As I watched 81-year-old Jane Fonda getting arrested at a climate change rally on Capitol Hill on Friday – the second time in as many weeks, magnificently stylish in her revolutionary-red coat as she was led away by a young policeman – I felt a wave of admiration: the older you get the more kudos there is in standing up for what you believe in, even if you've been doing it your whole life. There's nothing we like more than a gutsy Alpha-gran; from Fonda to Dame Helena Morrissey, 53, one of Britain's most successful businesswomen with a mere nine children and one grandson under her belt, and 71-year-old Hillary Clinton, flirting with the highest office on earth while maintaining a close relationship with daughter Chelsea and looking after her three grandchildren, which she describes as "an absolutely life-changing experience." Senator Elizabeth Warren, running for President next year, has three grandchildren of her own.
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These days high-achieving women don't stop their trajectories when they enter the 'third age.' Granny isn't longing for Red Riding Hood's visit; she's donning her own red outfit and marching out on a protest. Or working 24/7 on her new start-up. Alpha grans don't consider slowing down, still less (heaven forbid) stopping work – instead, they just add cuddling a grandchild to all their other tasks, glad their earnings allow them to buy stylish baby clothes.
I'll admit that back here in real-world grandmother land, Fonda's protesting exploits left me feeling a little jaded. It's fine for you, I thought, swanning around like a heroine – but I'm at home being an alpha-grandmother for real. This week was epic. We had two (seven and three) of our four grandchildren staying while their parents, my daughter and her husband, flew off to celebrate their 10th wedding anniversary in (as fate would have it) Barcelona.
They phoned to tell me of police choppers circling over their hotel, while I was blasted by the chaos of school uniforms, reading books, raincoats etc. But I also wrote three articles and served my elderly parents (97 and 95) a meal. Tiring? The intake of vodka and tonic doubled.
Fonda says she was never very maternal first time around, and celebrated grandmotherhood as "a second chance." But a second chance for what, exactly? If you were heavily engaged with career and fame when your own children were young, do you really want to give it all up to play with Peppa Pig? Alpha-grans might imagine (with a dash of sentimentality) they will change – but will they? I don't think so – and I should know. I just turned 73 and feel more involved with my writing career than ever. My generation is still "having it all."
That means rising to the top of your game in your third act, both professionally and personally. And throwing out the old stereotypes – cosy slippers, a tartan knit – while you're at it. Take the model Yasmin le Bon, who at 54 is far from the cliché image of a white-haired old lady in the corner, peering at her cross-stitch through specs. Early this year, modelling for Calvin Klein, Yasmin said, "It sounds stupid, but I didn't want to look like someone's grandma on the runway. But actually, I am someone's grandma, and I am on the runway, so there you go."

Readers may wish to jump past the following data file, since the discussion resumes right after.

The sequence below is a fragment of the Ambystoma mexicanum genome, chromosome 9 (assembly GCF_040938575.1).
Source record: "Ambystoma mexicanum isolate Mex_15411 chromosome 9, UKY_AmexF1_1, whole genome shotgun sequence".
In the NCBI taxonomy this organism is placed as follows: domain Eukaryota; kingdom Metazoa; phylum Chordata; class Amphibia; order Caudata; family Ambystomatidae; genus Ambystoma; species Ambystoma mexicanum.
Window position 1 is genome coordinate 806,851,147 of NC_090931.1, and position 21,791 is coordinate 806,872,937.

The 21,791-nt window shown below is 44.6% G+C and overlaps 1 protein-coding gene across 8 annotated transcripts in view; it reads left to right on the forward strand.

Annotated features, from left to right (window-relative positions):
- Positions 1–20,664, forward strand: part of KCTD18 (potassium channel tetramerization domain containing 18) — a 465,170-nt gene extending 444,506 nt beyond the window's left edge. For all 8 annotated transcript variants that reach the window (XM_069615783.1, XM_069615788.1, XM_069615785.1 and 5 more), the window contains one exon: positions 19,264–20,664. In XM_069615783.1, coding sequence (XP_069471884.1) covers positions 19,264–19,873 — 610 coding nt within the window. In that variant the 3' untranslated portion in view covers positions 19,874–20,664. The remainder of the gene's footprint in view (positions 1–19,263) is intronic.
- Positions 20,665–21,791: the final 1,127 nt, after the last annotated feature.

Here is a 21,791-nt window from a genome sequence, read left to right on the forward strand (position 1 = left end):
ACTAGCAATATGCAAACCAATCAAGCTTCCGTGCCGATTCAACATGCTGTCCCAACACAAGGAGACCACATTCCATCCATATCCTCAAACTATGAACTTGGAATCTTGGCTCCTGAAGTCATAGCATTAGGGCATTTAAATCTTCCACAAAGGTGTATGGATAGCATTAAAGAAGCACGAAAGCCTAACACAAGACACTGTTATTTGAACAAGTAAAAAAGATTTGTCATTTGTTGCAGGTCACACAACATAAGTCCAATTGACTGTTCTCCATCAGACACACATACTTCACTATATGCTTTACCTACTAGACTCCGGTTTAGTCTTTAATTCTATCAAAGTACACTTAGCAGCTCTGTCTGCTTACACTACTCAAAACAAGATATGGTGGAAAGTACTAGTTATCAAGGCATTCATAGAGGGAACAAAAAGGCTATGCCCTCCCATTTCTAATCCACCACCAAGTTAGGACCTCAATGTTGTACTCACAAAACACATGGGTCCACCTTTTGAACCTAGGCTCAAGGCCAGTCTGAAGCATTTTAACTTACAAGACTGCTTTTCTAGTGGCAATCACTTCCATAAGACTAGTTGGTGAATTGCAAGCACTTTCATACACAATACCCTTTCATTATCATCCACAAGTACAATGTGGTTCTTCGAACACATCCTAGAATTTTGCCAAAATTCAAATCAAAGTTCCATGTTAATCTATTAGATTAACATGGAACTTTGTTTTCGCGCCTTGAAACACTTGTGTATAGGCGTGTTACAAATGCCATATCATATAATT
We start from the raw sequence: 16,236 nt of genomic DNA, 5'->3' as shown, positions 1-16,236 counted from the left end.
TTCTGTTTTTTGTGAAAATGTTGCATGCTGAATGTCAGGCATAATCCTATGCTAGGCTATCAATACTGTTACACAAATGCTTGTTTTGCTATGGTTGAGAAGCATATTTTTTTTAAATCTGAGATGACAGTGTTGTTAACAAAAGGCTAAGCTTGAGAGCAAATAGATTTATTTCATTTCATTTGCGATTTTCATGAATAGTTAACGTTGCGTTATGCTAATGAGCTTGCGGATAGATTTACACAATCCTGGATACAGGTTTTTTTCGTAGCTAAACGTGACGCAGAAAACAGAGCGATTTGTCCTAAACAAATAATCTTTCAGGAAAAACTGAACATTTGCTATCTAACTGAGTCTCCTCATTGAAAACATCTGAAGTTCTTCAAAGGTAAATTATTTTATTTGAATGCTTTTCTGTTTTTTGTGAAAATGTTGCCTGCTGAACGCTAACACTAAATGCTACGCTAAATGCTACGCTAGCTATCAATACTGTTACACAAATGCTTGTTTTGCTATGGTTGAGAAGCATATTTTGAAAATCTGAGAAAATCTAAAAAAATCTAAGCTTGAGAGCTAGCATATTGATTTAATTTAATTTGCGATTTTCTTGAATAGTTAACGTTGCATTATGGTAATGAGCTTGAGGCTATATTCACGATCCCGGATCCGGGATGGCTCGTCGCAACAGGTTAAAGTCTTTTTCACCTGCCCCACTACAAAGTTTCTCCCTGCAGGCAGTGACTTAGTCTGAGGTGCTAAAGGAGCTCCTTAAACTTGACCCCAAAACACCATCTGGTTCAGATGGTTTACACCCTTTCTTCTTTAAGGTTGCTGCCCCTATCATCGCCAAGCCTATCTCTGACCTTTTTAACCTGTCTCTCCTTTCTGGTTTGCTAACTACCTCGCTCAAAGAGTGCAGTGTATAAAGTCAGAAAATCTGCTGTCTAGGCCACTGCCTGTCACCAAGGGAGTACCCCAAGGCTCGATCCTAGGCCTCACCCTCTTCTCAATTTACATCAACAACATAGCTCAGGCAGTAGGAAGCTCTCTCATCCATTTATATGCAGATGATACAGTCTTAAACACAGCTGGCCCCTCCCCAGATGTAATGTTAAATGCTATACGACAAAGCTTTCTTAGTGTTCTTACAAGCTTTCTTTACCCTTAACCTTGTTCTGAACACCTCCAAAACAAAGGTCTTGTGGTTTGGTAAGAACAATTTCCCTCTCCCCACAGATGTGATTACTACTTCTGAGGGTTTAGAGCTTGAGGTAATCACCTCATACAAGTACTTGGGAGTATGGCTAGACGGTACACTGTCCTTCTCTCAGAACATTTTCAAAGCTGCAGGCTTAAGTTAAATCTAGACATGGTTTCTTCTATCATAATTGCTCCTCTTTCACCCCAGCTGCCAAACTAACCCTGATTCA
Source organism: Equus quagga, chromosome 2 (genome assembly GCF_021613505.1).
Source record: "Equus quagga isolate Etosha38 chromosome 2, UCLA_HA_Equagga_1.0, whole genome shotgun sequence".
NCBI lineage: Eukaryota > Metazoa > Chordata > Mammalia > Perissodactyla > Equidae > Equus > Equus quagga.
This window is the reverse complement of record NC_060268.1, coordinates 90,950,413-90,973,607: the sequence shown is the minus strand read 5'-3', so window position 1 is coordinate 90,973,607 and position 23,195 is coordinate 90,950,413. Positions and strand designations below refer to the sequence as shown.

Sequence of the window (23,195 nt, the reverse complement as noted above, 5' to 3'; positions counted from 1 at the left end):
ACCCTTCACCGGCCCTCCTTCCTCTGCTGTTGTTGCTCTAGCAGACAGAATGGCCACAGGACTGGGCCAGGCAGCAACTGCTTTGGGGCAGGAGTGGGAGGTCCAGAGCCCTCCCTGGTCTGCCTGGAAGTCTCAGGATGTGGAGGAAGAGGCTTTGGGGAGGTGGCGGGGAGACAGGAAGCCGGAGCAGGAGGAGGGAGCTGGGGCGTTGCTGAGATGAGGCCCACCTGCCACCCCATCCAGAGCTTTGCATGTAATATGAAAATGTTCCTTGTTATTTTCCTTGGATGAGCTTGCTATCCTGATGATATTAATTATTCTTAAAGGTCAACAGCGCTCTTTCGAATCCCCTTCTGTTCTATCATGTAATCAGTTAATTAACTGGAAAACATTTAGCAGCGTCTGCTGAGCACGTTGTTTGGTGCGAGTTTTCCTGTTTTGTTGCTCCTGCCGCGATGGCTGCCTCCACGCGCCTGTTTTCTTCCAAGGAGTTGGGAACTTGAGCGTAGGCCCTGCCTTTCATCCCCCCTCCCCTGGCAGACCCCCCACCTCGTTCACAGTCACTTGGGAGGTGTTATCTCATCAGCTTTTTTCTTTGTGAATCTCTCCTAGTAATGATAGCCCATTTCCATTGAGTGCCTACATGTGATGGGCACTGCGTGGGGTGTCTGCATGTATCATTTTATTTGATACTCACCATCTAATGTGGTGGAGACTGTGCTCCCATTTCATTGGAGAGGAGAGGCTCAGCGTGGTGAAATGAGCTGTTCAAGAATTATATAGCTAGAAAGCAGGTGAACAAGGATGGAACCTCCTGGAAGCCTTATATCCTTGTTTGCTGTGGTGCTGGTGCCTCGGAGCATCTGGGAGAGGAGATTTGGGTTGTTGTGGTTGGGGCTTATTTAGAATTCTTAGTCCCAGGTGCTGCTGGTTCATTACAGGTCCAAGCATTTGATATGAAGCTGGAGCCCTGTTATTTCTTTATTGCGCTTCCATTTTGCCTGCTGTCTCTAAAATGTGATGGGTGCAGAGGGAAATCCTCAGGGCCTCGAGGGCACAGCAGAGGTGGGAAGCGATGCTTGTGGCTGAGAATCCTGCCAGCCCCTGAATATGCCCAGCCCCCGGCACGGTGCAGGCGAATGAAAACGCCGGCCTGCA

The supermodel said she wears more miniskirts now than in her twenties and wants to cling on to her inner 'rock chick'. And she defies any critics: "I'm sure they say things behind my back, but what I don't hear or see doesn't hurt me." Age has made me similarly resolute in my fashion choices – like all my friends, I wear what I like. Skinny jeans and funky jewellery are my trademarks. And I never wear beige.
Baroness Brenda Hale's wardrobe recently made headlines, too: the 74-year-old supreme court judge's bejewelled spider brooch spawned its own Twitter fan account last month, while Margaret Atwood, who was jointly awarded the Booker Prize last week at the age of 79, has also become a cult hit among women both her own age and those in younger generations. When it comes to reaching the height of your professional prowess, there really is no age limit.
And Helena Morrissey has taken this to heart – she may be on her hands and knees with the plastic toys, but that hasn't stopped her overtly pitching for Mark Carney's job. Grandmothers or not, these days older Alpha-women go on and on. They won't be slowing down soon. Why should they?
I have a friend in her late sixties, a widowed grandmother to four large lads, who went out recently to buy leathers because her new chap is a biker. "The boys can't quite believe their Nan's doing this" she smiled. We've agreed that our own grandmothers were very different; at this age they didn't expect more than domesticity and loving 'service' to the family, whereas we want to continue working and cramming every minute while we can.
What is a real Alpha-gran? The doughty women all over the world who have no choice but to raise their grandchildren – who are often exhausted and worried but just get on with it, doing their best with pride and love.